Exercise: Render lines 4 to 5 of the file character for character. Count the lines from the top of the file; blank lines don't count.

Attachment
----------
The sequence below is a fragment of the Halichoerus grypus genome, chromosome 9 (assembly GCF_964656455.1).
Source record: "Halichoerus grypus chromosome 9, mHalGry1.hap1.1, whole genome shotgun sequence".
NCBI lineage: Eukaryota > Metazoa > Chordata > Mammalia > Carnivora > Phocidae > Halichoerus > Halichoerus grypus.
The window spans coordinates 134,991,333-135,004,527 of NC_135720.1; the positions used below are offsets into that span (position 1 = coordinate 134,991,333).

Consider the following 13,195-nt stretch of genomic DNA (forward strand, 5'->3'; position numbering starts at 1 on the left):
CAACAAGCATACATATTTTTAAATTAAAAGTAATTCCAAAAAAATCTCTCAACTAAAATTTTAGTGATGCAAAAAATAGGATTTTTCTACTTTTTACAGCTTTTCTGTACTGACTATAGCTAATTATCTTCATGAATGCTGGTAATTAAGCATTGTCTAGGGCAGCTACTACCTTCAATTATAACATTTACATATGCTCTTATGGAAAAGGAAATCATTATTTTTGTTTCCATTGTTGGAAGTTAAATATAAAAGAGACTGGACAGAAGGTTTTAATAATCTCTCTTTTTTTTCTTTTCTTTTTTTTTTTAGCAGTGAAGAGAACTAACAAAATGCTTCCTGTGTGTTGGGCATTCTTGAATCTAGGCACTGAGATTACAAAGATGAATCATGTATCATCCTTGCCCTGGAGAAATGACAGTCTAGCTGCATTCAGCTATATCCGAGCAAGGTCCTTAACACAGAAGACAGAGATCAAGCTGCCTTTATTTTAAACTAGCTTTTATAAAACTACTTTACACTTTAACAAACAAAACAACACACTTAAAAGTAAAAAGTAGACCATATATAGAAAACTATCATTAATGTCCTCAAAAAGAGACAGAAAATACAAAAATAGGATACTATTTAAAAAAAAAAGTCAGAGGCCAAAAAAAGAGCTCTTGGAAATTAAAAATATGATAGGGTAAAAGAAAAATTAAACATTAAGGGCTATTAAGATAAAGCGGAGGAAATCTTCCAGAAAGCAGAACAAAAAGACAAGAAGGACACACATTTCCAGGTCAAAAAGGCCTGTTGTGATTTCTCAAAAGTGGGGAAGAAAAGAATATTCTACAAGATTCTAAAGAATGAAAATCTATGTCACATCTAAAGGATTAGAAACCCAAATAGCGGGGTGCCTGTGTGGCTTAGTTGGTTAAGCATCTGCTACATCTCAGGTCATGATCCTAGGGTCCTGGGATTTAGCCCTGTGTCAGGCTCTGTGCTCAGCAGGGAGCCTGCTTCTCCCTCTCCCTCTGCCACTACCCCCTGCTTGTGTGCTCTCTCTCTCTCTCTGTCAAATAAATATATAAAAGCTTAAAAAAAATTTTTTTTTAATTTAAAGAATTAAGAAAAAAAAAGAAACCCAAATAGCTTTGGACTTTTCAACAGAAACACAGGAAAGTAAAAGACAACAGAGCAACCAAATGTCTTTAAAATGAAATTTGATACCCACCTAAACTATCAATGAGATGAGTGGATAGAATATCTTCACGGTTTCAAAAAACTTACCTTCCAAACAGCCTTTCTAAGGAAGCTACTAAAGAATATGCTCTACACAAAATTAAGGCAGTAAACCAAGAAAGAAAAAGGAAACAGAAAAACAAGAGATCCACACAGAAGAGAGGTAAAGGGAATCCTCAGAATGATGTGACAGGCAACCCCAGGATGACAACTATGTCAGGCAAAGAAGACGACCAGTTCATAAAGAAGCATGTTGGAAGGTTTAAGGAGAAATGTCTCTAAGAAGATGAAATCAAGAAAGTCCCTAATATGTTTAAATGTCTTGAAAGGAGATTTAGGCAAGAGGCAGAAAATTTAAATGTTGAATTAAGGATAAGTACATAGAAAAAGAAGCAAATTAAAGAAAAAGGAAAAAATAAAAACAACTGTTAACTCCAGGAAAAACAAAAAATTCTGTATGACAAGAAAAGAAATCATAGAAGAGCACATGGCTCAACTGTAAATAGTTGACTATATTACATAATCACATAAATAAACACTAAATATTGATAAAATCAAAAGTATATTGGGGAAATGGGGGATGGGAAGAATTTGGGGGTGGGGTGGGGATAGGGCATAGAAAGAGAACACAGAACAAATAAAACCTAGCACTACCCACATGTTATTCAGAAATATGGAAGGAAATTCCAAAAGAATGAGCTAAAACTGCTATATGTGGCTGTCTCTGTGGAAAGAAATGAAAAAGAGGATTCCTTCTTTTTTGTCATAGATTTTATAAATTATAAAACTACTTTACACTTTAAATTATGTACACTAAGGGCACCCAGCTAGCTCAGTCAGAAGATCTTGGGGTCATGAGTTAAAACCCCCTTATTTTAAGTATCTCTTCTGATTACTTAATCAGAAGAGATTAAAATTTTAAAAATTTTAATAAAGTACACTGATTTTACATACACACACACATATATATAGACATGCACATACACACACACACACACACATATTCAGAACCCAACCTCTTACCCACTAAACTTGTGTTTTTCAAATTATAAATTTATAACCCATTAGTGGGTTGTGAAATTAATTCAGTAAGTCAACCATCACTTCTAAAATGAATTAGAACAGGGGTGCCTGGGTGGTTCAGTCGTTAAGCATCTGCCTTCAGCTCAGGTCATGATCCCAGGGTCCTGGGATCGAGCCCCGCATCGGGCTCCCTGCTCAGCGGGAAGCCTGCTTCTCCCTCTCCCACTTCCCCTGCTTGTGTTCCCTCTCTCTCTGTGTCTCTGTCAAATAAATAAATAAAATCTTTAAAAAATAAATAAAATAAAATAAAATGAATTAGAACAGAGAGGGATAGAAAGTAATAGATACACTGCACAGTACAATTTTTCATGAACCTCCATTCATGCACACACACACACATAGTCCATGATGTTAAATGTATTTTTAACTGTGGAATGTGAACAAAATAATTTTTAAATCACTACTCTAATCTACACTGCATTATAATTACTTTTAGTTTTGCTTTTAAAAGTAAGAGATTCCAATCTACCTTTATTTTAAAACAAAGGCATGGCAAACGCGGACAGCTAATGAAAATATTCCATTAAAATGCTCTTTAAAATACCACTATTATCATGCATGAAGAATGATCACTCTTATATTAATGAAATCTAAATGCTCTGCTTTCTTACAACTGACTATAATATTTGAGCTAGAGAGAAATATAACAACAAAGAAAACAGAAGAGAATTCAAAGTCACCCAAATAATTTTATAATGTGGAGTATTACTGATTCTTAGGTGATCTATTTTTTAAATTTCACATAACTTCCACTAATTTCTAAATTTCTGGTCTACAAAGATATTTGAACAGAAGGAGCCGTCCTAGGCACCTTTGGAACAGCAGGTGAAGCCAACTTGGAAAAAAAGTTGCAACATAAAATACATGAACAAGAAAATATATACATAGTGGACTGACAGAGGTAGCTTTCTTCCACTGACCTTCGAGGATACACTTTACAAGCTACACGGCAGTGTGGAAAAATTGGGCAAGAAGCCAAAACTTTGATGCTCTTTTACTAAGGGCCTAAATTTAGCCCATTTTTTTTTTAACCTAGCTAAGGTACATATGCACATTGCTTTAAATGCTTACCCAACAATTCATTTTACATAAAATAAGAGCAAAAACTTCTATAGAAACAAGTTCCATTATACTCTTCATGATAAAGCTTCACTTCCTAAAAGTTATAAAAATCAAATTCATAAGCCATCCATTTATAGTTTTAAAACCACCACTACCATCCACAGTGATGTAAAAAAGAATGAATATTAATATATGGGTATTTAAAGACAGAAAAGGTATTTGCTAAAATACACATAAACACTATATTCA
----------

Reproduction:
The window spans coordinates 134,991,333-135,004,527 of NC_135720.1; the positions used below are offsets into that span (position 1 = coordinate 134,991,333).

Consider the following 13,195-nt stretch of genomic DNA (forward strand, 5'->3'; position numbering starts at 1 on the left):